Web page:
Friday, March 25, 2011

Running gear for rain - tech fabric

When running or walking for exercise, please wear gear made of technical fabric! Wick-away fabric or, as Nike calls it, Dri-Fit:
  • Keeps you cool when it's hot and dry (and therefore warm) when it's cold
  • Removes sweat from your skin, preventing rash
  • Is gentle against your skin, so you won't get chafed nipples, underarms or thighs (should I have put that reason first?!)
Today, I'm appreciating how quickly wick-away gear dries. It has been raining for a week in the San Francisco Bay Area, which means I've been running in the rain. When wet, cotton is oppressive - either hot or cold, heavy and baggy. Tech fabric, on the other hand, often looks and feels pretty much the same wet as when it's dry. Yes, eventually, it will get soaked through but, as soon as you get under cover, it will start to dry. My shirt from today's run was almost completely dry by the time I got upstairs, set up the camera and took this photo. Just the dark patch below the collar was damp. Simply amazing.

My favorite brands for wick-away tops:
Road Runner Sports
Puma and Lululemon also make some nice tanks, but I haven't found shirts that work.

Temp: 49 degrees (~9C)
Wind: 10 mph
Humidity/Precip.: High/Steady rain
Terrain: Rolling hills
Distance: 3.75 miles

What I Wore: Road Runner Sport long sleeve t, Nike shorts and hat (with brim to keep rain off face), Amphipod LED arm band (running at dusk in the rain = hard to see).

Did It Work: No. Thanks to the headwind on the way home, my hands and behind my ears were really cold. Outbound was perfect, homebound was uncomfortable. Next time, a thin skull cap and I'll carry light gloves.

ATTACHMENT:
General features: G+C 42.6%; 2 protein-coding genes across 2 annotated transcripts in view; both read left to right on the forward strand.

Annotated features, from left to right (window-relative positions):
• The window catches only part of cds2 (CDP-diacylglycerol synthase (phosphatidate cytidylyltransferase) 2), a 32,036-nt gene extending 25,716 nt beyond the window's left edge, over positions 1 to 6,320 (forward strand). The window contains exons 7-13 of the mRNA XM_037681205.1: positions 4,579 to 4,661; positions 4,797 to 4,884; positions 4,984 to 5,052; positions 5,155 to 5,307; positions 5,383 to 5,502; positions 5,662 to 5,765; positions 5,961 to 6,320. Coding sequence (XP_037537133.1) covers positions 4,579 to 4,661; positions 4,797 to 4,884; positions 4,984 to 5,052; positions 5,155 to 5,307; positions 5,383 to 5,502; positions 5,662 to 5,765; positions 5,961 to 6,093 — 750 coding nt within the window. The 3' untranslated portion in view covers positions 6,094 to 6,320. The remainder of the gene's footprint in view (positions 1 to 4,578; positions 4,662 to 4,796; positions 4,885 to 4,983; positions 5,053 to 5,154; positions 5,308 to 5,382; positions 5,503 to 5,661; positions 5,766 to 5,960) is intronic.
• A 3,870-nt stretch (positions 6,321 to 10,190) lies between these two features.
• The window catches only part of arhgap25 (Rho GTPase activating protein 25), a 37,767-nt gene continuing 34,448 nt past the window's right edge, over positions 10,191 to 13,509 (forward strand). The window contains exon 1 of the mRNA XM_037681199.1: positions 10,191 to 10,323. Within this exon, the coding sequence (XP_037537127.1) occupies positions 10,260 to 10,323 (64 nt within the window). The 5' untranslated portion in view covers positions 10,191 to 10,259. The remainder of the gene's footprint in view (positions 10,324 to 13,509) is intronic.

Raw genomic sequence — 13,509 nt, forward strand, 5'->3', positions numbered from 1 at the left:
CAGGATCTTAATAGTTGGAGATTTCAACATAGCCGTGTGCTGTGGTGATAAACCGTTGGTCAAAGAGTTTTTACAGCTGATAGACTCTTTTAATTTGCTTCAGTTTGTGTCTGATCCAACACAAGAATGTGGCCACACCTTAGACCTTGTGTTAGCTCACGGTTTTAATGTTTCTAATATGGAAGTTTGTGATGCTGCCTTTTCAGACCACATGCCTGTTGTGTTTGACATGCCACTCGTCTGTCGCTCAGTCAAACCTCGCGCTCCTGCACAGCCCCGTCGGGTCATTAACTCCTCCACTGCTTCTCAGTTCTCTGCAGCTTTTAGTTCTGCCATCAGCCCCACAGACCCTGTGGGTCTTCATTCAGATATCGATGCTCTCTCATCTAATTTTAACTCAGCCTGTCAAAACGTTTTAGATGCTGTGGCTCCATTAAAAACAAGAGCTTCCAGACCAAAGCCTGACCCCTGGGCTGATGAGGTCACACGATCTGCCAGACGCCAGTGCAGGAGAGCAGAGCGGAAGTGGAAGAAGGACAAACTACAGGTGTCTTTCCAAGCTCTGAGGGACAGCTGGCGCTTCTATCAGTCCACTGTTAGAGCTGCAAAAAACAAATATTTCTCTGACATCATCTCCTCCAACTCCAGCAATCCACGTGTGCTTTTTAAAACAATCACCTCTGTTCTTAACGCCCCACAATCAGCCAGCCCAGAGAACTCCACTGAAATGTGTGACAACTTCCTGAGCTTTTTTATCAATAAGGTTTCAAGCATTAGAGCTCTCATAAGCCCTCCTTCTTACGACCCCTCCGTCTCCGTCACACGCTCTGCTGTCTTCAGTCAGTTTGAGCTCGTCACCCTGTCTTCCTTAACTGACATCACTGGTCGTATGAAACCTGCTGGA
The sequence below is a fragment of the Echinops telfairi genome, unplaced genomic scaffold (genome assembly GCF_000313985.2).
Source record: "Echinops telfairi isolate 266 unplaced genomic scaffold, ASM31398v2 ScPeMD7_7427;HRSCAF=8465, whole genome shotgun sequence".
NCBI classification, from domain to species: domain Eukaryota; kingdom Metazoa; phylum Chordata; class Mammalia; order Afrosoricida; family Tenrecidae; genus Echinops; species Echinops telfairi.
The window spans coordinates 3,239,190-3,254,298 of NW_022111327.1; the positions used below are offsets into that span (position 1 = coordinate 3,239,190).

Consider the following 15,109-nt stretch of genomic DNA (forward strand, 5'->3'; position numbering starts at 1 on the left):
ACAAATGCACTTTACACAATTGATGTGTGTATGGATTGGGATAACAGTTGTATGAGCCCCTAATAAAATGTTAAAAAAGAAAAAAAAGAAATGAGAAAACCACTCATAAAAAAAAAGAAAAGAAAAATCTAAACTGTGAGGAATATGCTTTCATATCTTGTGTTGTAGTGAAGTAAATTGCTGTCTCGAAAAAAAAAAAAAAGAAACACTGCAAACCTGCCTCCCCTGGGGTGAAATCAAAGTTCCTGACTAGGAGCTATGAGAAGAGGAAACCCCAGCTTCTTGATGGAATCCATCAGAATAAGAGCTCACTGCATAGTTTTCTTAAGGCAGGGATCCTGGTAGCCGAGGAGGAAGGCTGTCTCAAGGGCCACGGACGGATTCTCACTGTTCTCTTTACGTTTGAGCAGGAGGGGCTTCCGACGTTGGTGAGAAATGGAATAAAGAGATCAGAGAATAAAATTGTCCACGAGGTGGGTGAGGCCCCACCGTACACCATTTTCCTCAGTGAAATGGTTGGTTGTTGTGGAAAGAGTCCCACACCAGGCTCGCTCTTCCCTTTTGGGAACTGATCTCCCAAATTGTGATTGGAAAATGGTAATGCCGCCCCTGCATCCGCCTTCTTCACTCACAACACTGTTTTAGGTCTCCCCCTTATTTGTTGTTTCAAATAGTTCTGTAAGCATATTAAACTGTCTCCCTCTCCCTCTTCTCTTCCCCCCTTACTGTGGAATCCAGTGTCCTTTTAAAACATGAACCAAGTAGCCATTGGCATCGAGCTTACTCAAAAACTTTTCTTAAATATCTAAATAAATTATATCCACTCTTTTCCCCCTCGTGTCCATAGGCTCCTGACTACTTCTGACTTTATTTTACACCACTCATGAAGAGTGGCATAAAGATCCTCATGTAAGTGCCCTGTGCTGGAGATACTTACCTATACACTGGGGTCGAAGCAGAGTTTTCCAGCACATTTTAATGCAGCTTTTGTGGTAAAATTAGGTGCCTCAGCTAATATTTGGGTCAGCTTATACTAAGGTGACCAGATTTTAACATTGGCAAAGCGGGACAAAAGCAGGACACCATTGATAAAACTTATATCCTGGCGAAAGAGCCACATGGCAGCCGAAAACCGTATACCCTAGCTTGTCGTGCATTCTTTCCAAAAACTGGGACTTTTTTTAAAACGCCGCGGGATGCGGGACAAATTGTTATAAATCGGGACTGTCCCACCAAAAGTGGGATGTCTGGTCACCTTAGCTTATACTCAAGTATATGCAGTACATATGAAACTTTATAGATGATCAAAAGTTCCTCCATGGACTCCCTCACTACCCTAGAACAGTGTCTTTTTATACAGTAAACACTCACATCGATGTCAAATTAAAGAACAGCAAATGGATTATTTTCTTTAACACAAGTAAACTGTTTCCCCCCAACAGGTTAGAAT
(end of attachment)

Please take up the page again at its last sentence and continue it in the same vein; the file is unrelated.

Monday, March 21, 2011

Running into Spring/Fall

We're headed back into a time of year when almost everyone is in transition, weather-wise. In the northern hemisphere, it's warming up and below the equator, it's cooling down. That makes this a test of your abilities to figure out what to wear running. And, it's a time when advice from someone else is probably the least useful. A few (probably obvious) tips for managing the winter/spring and summer/fall transition:
  • Look outside - I know, duh! But, I've been surprised too many times when my weather app said sunny and dry and it turned out to be windy and rainy, and once, in New York, snowing.
  • Layers are cool - ok, so maybe you end up totally overdressed. But you can always tie long sleeves around your waist and carry gloves.
  • Show some leg - a lot of runners wear shorts into the 30s (0 C), as long as the wind is calm and it isn't snowing. Layers on top and shorts on the bottom can help maintain your temperature balance
  • Get wet - nothing makes me feel like a kid more than running in the rain. To stay comfy, avoid cotton, long pants or woolly caps; they'll just end up dragging you down. Wear old running shoes so you don't ruin your favorites and plan on taking a warm shower as soon as you get home.
  • Cover your head, hands and core - I've said this a bunch of times already, so I won't go on and on. Just a reminder that warm head, heart and hands can make the difference between suffering and sailing along
  • Find an alternative - some late winter snow storms or early fall monsoons are just too much, even for a seasoned runner. If you're like me and don't have a gym membership, make sure you have alternatives - I've taken to jumping rope in the car park. It's sort of outside, doesn't bother anyone and I get to stay dry, safe and warm enough.
Be safe, have fun and happy running!